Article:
At the preliminary examination the witness Arthur Jacob Loewen testified that he saw the collision; that Mr. Cron stopped his vehicle and approached the place where Mrs. Avario had fallen from the pickup; that respondent did not talk with or identify himself to the occupants; that he asked defendant if he was going to tell the Avarios what had happened, and that Mr. Cron answered him that he didn't see any "... apparent injury there or serious injury and under those circumstances he thought that he would not"; that the defendant remained at the scene about five minutes; that the witness took down defendant's automobile license number without the cooperation of the defendant, and that the defendant left the place of the accident. Highway Patrolman Prows testified that he went to the scene of the accident after the defendant had left; that he later obtained the license number of the automobile driven by Cron and went to Cron's home; that he asked him if he had had an accident on Santa Fe Drive on February 2; and Mr. Cron answered "Yes" and admitted that he was the driver of the automobile registered in his wife's name. Mr. Cron further stated to the officer that he had been traveling at about 50 miles an hour when he came up behind the pickup driven by the Avarios; that he struck the back of their vehicle; that he stopped and [207 Cal. App. 2d 456] went over to observe the damage to the pickup and the injuries to the occupants.

"He said the damage looked very minor, about the only thing he saw damaged was the license plate on the pickup, and the injuries to the woman didn't seem to be very bad, and so like a damn fool he got back in his car and left."

[3] The inquiry to be made by a superior court judge on a motion to set aside the information in a case of this kind is whether the defendant was committed without reasonable or probable cause. [4] In pursuing this inquiry, the court should necessarily keep in mind that at a preliminary examination the evidence need not establish the defendant's guilt beyond a reasonable doubt; if the magistrate below reaches a conclusion that a crime has been committed and that the evidence adduced "... would lead a man of ordinary caution to believe and conscientiously entertain a strong suspicion that the person accused is guilty," he should properly hold the defendant to answer. (People v. Jackson, 146 Cal. App. 2d 553, 555 [303 P.2d 767].) (See also People v. McRae, 31 Cal. 2d 184, 187 [187 P.2d 741]; Rogers v. Superior Court, 46 Cal. 2d 3, 7-8 [291 P.2d 929]; People v. Tracy, 199 Cal. App. 2d 163, 167, 168 [18 Cal. Rptr. 487].)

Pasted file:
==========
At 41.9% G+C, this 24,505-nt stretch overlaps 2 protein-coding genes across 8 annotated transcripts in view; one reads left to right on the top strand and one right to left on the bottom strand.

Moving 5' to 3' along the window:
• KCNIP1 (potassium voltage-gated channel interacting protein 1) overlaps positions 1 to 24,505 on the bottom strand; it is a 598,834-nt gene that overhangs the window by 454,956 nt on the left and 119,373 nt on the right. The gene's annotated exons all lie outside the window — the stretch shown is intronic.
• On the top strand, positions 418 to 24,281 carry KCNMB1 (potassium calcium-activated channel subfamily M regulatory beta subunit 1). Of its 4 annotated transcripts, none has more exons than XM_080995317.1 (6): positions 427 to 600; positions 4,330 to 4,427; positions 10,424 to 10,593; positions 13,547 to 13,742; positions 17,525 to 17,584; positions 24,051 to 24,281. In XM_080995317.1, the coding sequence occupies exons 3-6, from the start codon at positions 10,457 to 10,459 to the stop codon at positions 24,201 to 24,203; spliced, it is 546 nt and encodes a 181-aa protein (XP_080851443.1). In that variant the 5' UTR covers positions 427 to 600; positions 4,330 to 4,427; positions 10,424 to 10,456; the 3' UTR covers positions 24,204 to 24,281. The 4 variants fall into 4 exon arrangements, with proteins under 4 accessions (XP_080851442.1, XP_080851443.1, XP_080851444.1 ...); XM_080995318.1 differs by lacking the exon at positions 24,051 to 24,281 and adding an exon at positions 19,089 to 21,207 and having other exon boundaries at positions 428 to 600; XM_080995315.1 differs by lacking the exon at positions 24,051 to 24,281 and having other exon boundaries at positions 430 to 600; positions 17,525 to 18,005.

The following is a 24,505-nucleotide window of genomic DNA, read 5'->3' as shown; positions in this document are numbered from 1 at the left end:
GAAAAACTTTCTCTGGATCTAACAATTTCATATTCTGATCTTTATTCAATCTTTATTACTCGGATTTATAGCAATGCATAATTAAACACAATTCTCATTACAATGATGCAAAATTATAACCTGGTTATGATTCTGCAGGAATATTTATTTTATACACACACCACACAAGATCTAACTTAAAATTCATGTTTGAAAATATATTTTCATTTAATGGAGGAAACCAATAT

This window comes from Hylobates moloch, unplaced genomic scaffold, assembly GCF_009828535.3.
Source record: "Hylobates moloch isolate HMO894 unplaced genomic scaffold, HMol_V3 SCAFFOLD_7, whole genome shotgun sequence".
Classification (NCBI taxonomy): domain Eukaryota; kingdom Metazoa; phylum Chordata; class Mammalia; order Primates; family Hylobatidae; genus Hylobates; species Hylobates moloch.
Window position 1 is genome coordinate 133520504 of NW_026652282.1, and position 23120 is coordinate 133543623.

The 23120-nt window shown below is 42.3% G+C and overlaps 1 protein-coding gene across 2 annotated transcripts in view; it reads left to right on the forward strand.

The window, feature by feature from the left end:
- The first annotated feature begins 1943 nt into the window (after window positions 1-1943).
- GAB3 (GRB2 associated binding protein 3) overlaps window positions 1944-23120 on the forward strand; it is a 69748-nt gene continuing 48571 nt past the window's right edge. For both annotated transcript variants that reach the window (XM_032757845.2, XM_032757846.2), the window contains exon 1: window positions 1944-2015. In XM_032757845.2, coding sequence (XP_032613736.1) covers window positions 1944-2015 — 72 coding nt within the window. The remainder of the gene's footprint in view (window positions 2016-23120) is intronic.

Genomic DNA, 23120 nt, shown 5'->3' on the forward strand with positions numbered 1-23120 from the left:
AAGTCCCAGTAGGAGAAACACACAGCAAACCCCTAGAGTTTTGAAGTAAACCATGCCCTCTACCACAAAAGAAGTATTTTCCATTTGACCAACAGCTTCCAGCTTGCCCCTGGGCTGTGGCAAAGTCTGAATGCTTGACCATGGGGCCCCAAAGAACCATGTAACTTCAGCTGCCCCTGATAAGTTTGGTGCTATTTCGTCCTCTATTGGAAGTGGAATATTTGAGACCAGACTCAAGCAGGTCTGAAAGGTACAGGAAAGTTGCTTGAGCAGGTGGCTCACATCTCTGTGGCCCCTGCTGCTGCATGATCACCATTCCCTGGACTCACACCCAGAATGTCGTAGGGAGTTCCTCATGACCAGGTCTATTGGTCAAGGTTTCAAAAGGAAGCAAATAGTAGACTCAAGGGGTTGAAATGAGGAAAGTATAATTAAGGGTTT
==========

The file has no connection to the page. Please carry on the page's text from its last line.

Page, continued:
In Perry v. Superior Court, 57 Cal. 2d 276, 283 [19 Cal. Rptr. 1, 368 P.2d 529], the court said: "It is axiomatic that in considering the propriety of a motion to set aside an information pursuant to section 995 of the Penal Code, the reviewing court may not substitute its judgment as to the weight of the evidence for that of the committing magistrate. And if there is some evidence in support of the information, the court will not inquire into the sufficiency thereof. (People v. Flanders, 140 Cal. App. 2d 765, 768 [296 P.2d 13]; see Greenberg v. Superior Court, 19 Cal. 2d 319, 321-322 [121 P.2d 713].)" (See also People v. Bouchard, 161 Cal. App. 2d 302, 306 [326 P.2d 646]; De Mond v. Superior Court, 57 Cal. 2d 340, 344 [19 Cal. Rptr. 313, 368 P.2d 865].)

[5] As was said in People v. Platt, 124 Cal. App. 2d 123 [268 P.2d 529] at pages 130-131: "The evidence necessary to justify an order holding a defendant to answer to the superior court is not subject to the same test as that before a trial jury in a criminal action, and reasonable or probable cause may be found for holding to answer although the evidence does not establish the defendant's guilt beyond a reasonable doubt. All that is required is a reasonable probability of the defendant's guilt." (See also People v. Davis, 175 [207 Cal. App. 2d 457] Cal.App.2d 365, 367 [346 P.2d 248]; People v. Malki, 181 Cal. App. 2d 118, 121 [5 Cal. Rptr. 207].)

[6] The reviewing court will not inquire into the sufficiency of the evidence to justify an ultimate conviction so long as there exists some substantial evidence of probative value in support of the information. (People v. Tracy, 199 Cal. App. 2d 163, 167 [18 Cal. Rptr. 487]; People v. Jackson, supra, 146 Cal. App. 2d 553, 556; People v. Wisecarver, 67 Cal. App. 2d 203, 209 [153 P.2d 778]; People v. Mitchell, 27 Cal. 2d 678, 681 [166 P.2d 10].)

"[C]onflicts are to be disregarded, favorable evidence is to be accepted and every legitimate inference that may be drawn therefrom must be drawn in favor of the decision or order under review." (People v. Jackson, supra, 146 Cal. App. 2d 553, 557.) (See also People v. Malki, supra, 181 Cal. App. 2d 118, 121; People v. Wilson, 183 Cal. App. 2d 149, 152 [6 Cal. Rptr. 872].)

On the record, the superior court should have found that the defendant was properly committed and that there was no ground to grant the motion.

The order granting the motion to set aside the information is reversed with instructions to the trial court to deny the motion.

Brown, J., and Stone, J., concurred.